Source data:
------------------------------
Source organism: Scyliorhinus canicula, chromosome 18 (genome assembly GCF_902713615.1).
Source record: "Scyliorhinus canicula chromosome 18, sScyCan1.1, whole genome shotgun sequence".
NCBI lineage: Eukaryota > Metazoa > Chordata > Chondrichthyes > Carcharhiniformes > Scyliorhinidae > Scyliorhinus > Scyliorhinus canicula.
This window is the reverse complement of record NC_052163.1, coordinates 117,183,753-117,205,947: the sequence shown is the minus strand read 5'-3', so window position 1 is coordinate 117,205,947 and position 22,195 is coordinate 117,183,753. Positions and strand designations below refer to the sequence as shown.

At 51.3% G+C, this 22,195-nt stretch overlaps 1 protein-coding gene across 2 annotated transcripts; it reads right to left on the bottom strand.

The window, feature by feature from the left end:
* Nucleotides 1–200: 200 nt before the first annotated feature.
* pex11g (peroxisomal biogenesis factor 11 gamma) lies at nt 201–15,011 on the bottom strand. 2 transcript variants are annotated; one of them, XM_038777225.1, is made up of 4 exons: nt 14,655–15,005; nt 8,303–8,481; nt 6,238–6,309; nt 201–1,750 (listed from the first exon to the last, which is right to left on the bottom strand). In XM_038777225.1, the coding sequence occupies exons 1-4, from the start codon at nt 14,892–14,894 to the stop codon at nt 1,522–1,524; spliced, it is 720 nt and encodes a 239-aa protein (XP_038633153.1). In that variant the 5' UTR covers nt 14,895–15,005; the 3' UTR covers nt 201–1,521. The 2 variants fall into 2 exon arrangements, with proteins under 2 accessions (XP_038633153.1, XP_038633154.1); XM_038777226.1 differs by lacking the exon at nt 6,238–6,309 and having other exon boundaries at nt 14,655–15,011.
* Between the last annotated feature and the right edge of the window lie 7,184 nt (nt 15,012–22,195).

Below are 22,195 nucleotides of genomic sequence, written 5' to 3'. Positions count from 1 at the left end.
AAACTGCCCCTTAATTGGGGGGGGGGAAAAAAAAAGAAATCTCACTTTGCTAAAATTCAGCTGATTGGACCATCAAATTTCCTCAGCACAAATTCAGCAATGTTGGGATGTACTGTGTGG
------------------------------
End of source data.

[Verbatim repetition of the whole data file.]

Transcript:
Source organism: Scyliorhinus canicula, chromosome 18 (genome assembly GCF_902713615.1).
Source record: "Scyliorhinus canicula chromosome 18, sScyCan1.1, whole genome shotgun sequence".
NCBI lineage: Eukaryota > Metazoa > Chordata > Chondrichthyes > Carcharhiniformes > Scyliorhinidae > Scyliorhinus > Scyliorhinus canicula.
This window is the reverse complement of record NC_052163.1, coordinates 117,183,753-117,205,947: the sequence shown is the minus strand read 5'-3', so window position 1 is coordinate 117,205,947 and position 22,195 is coordinate 117,183,753. Positions and strand designations below refer to the sequence as shown.

At 51.3% G+C, this 22,195-nt stretch overlaps 1 protein-coding gene across 2 annotated transcripts; it reads right to left on the bottom strand.

The window, feature by feature from the left end:
* Nucleotides 1–200: 200 nt before the first annotated feature.
* pex11g (peroxisomal biogenesis factor 11 gamma) lies at nt 201–15,011 on the bottom strand. 2 transcript variants are annotated; one of them, XM_038777225.1, is made up of 4 exons: nt 14,655–15,005; nt 8,303–8,481; nt 6,238–6,309; nt 201–1,750 (listed from the first exon to the last, which is right to left on the bottom strand). In XM_038777225.1, the coding sequence occupies exons 1-4, from the start codon at nt 14,892–14,894 to the stop codon at nt 1,522–1,524; spliced, it is 720 nt and encodes a 239-aa protein (XP_038633153.1). In that variant the 5' UTR covers nt 14,895–15,005; the 3' UTR covers nt 201–1,521. The 2 variants fall into 2 exon arrangements, with proteins under 2 accessions (XP_038633153.1, XP_038633154.1); XM_038777226.1 differs by lacking the exon at nt 6,238–6,309 and having other exon boundaries at nt 14,655–15,011.
* Between the last annotated feature and the right edge of the window lie 7,184 nt (nt 15,012–22,195).

Below are 22,195 nucleotides of genomic sequence, written 5' to 3'. Positions count from 1 at the left end.
AAACTGCCCCTTAATTGGGGGGGGGGAAAAAAAAAGAAATCTCACTTTGCTAAAATTCAGCTGATTGGACCATCAAATTTCCTCAGCACAAATTCAGCAATGTTGGGATGTACTGTGTGG